Dorado , GX , RA 06 21 24 , Dec -64 57 26 , Size 1.4x0.4' , Mag V= 13.6
Dorado , GX , RA 06 21 40 , Dec -65 02 01 , Size 0.8x0.2' , Mag V= 13.9
267x - Four brightest members of rich galaxy cluster Abell S 585 all seen. NGC 2235 is the brightest of the four, is located approx 40' SSW of an 11th mag star. Small, faint and round, with a slight brightening towards the core. NGC 2230 slightly fainter, small and round. 2' to the N lies NGC 2229 which has a higher surface brightness than 2230 and appeared slightly elongated SE-NW. NGC 2233 is the faintest of the four, and was small and faint in the eyepiece with no obvious features.
ABELL S 463
Dorado , GX , RA 04 29 08 , Dec -53 49 12 , Size 1.5x1.0 , Mag V= 13.2
Dorado , GX , RA 04 29 36 , Dec -53 47 14 , Size 0.8x0.7' , Mag B= 15.7
Dorado , GX , RA 04 28 31 , Dec -53 44 19 , Size 1.5'x0.5' , Mag B= 14.76
All observed at 381x - This galaxy cluster is located some 580 million light years away! The largest and brightest member, IC 2082 was easily spotted at 166x. At 381x it appeared moderately faint, not hard to see though. This is actually a binary galaxy, the 2nd member is much to close to resolve visually. PGC 15255 is located about 2.5' E of IC2082 and I caught fleeting glimpses of it at 381x, extremely faint and featureless dust mote. Despite this, it was not too difficult to catch it, due to its high surface brightness. Another 5' to the east lies ESO 157-G036, which, although very faint, showed clear elongation. About 10' NW of IC 2082 is IC 2079, which at 381x was extremely faint and only glimpsed intermittently. This galaxy lies 494 million light years away, so it may infact be a chance foreground object.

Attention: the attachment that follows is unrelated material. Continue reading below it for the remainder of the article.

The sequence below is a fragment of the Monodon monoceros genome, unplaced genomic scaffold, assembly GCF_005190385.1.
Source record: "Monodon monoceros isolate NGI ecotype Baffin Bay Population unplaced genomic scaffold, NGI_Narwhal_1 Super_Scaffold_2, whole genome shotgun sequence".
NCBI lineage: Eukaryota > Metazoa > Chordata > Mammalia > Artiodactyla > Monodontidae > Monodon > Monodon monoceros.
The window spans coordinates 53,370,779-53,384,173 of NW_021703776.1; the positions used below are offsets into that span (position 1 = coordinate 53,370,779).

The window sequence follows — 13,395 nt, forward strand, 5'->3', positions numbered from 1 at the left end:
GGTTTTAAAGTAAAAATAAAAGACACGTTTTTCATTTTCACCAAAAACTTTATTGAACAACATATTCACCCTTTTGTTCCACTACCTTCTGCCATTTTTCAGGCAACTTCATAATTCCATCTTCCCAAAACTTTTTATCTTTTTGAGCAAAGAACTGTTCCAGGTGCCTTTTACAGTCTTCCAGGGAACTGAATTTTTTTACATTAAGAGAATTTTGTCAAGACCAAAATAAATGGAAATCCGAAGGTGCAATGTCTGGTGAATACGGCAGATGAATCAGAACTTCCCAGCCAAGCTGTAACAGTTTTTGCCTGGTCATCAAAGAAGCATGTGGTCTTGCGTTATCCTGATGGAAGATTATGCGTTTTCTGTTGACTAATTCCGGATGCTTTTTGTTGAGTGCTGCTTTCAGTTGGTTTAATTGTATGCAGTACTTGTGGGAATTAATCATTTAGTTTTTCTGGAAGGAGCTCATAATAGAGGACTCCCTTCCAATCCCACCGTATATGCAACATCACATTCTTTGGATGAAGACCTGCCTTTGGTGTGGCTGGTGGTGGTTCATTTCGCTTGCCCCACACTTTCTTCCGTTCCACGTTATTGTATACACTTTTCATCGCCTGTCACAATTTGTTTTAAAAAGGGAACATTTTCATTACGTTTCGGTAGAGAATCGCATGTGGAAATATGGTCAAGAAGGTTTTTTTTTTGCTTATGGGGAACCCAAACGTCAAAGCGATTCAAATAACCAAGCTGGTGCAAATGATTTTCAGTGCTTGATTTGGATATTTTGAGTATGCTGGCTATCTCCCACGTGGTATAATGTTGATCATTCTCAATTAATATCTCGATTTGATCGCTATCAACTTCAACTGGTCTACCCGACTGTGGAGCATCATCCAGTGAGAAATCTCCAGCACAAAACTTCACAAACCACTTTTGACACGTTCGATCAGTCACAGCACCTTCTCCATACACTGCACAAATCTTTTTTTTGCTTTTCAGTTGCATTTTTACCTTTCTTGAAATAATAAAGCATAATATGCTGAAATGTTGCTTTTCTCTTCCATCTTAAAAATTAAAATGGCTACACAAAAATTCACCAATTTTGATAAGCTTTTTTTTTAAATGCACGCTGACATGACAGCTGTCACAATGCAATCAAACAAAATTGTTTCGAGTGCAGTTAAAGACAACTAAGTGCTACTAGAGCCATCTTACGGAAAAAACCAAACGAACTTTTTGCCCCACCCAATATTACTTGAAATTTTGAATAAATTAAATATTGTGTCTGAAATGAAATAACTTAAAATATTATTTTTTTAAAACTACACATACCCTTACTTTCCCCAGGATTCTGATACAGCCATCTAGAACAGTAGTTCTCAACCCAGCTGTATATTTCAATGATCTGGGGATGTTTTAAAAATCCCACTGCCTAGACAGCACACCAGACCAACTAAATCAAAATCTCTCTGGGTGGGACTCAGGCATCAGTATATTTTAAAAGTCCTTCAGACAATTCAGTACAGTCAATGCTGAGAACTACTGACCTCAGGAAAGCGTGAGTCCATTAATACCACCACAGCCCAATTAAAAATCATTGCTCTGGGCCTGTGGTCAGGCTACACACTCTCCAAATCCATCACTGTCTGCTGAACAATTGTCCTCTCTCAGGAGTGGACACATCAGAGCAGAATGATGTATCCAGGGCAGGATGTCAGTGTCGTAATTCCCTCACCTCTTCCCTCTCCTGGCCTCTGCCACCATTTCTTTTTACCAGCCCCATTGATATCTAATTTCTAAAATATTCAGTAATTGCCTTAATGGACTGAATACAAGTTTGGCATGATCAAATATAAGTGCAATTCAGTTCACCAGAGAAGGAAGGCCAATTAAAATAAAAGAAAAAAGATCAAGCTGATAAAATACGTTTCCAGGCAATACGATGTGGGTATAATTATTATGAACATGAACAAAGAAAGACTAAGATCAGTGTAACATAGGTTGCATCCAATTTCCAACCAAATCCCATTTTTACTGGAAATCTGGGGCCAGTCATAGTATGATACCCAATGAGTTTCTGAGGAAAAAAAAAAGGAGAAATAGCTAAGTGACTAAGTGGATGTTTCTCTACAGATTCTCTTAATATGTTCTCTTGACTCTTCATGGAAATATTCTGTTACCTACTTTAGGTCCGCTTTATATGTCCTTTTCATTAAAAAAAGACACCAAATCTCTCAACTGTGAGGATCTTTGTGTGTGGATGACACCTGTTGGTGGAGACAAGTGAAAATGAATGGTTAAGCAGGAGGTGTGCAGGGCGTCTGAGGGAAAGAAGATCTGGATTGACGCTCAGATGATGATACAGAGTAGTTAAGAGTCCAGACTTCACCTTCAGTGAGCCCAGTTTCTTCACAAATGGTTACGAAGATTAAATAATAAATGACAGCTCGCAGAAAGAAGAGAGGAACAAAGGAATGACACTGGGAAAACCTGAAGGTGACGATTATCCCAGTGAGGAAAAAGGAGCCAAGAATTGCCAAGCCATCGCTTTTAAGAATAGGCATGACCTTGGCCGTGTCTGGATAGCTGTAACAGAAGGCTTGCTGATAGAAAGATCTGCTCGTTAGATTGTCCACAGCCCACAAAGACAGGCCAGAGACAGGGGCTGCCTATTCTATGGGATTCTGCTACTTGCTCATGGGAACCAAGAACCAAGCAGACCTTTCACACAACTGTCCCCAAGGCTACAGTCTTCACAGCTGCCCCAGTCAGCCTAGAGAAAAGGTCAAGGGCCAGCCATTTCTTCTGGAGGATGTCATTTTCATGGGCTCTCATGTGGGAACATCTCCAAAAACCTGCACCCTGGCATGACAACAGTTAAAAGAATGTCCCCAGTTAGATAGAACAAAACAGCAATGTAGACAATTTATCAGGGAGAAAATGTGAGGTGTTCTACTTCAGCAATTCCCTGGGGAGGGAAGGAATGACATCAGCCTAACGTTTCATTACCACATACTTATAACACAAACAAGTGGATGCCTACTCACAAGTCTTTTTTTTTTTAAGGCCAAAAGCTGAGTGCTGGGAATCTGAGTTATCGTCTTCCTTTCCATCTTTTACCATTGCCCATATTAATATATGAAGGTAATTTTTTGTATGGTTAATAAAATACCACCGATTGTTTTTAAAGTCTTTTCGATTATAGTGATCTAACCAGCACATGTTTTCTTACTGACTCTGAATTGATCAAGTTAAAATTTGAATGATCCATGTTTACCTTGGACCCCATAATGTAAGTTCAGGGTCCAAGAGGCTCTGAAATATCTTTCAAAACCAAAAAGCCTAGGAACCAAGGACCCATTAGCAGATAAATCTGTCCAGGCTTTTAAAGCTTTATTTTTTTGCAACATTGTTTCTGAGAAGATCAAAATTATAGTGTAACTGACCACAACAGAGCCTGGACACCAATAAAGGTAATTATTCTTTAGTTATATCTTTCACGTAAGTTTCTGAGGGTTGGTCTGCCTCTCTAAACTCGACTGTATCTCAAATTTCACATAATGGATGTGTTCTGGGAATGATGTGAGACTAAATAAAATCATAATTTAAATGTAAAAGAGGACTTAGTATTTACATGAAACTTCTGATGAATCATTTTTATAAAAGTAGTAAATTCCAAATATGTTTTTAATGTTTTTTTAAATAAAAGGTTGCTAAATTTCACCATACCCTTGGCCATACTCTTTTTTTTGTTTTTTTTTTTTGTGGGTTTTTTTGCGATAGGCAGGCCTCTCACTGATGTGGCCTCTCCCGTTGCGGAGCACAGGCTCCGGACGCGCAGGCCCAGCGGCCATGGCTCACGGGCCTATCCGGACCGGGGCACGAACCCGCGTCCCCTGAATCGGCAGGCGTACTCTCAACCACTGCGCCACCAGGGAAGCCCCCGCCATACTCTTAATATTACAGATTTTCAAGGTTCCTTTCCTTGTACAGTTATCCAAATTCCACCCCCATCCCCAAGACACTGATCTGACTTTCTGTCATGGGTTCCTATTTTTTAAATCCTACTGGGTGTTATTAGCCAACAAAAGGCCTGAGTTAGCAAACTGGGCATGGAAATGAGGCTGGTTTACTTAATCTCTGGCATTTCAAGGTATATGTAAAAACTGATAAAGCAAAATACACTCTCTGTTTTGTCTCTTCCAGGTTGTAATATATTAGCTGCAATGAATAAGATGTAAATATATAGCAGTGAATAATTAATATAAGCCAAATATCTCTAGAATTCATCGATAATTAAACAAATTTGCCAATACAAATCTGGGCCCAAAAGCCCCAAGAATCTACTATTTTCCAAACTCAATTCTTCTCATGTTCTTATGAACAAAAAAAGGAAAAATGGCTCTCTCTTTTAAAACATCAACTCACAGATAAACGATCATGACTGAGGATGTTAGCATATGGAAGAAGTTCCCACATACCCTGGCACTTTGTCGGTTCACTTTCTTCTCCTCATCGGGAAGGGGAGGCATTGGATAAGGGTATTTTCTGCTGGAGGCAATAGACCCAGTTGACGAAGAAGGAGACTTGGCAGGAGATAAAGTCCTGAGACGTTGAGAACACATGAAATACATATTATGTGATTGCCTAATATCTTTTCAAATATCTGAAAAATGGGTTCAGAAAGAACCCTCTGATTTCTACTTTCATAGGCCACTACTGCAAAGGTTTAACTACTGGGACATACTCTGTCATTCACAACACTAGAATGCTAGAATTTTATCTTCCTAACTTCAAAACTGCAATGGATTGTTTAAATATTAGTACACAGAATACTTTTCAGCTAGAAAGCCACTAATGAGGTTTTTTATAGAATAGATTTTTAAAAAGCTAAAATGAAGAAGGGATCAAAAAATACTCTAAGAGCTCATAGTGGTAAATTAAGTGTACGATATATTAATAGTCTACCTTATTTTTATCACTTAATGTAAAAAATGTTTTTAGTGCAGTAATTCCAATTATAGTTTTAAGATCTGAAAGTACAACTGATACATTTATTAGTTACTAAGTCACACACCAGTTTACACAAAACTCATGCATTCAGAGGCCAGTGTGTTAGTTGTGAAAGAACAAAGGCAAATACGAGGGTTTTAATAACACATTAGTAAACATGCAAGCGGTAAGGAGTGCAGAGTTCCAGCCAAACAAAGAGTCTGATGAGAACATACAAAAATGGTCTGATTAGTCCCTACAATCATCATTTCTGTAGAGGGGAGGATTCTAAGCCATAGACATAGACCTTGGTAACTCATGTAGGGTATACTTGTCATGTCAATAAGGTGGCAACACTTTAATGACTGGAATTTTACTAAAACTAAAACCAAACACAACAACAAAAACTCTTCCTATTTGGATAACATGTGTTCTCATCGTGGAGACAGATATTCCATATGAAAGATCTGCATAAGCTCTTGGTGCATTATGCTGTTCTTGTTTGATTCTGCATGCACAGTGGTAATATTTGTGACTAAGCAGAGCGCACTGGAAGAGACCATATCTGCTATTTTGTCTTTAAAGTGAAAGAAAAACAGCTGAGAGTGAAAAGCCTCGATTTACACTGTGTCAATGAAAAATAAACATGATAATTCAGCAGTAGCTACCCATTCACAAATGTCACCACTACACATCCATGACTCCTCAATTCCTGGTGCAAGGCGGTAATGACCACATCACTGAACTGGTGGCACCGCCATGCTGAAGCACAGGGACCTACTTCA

attached is a sketch of NGC 253 and IC 5250a/b.
Last edited by pgc hunter; 10-10-2010 at 09:50 PM.
Saab, you do the most amazing obs reports and sketches. Wow, what a great read that was. I can only hope that one day I will come close to your standards. I'm learning so much from your reports and sketches. Bring on part 2 - I can't wait!
Thanks Ron and Suzy. It's been months, but it's good to get out there, poor seeing or not!
Was full clear again last night, but uni today meant no obs
I'm glad to hear you are getting something from my reports and enjoying them Suzy Sometimes when researching the objects I've observed for these reports, even I'm stunned.... like spotting a galaxy 730 million light years away from my suburban backyard.... did not see that coming! That is my new personal distance record for a galaxy.
Lovely detailed descriptions as always Sab. I take it that the mirror is now giving it's best as the cooling and collimation are up to par with the SDM treatment.
Thanks David, glad you enjoyed! My secondary could use a bit of tweaking, but always forget and it's hard to do in the dark! But yeah the observing has greatly improved since the addition of fans and I've noticed a very noticable improvement in the views since conversion to SDM. The reasons for this:
- active cooling
- accurate collimation of both mirrors via laser and cheshire...before the secondary was nearly impossible to adjust and was never sure if both the optical and mechanical alignment was accurate (unlikely)
-collimation stays dead on all night, not lateral mirror shift at all, also the old scope it would wonder up to 10mm from horizon to zenith, this has been reduced to about 1mm.
-Much better mirror cell, the original was unventilated, plus without fans it never reached equilibrium.
I observed M42 during the session and was blown away, like other familar targets it appeared much more vivid, detailed, brighter and fainter stars could be seen than in the old scope.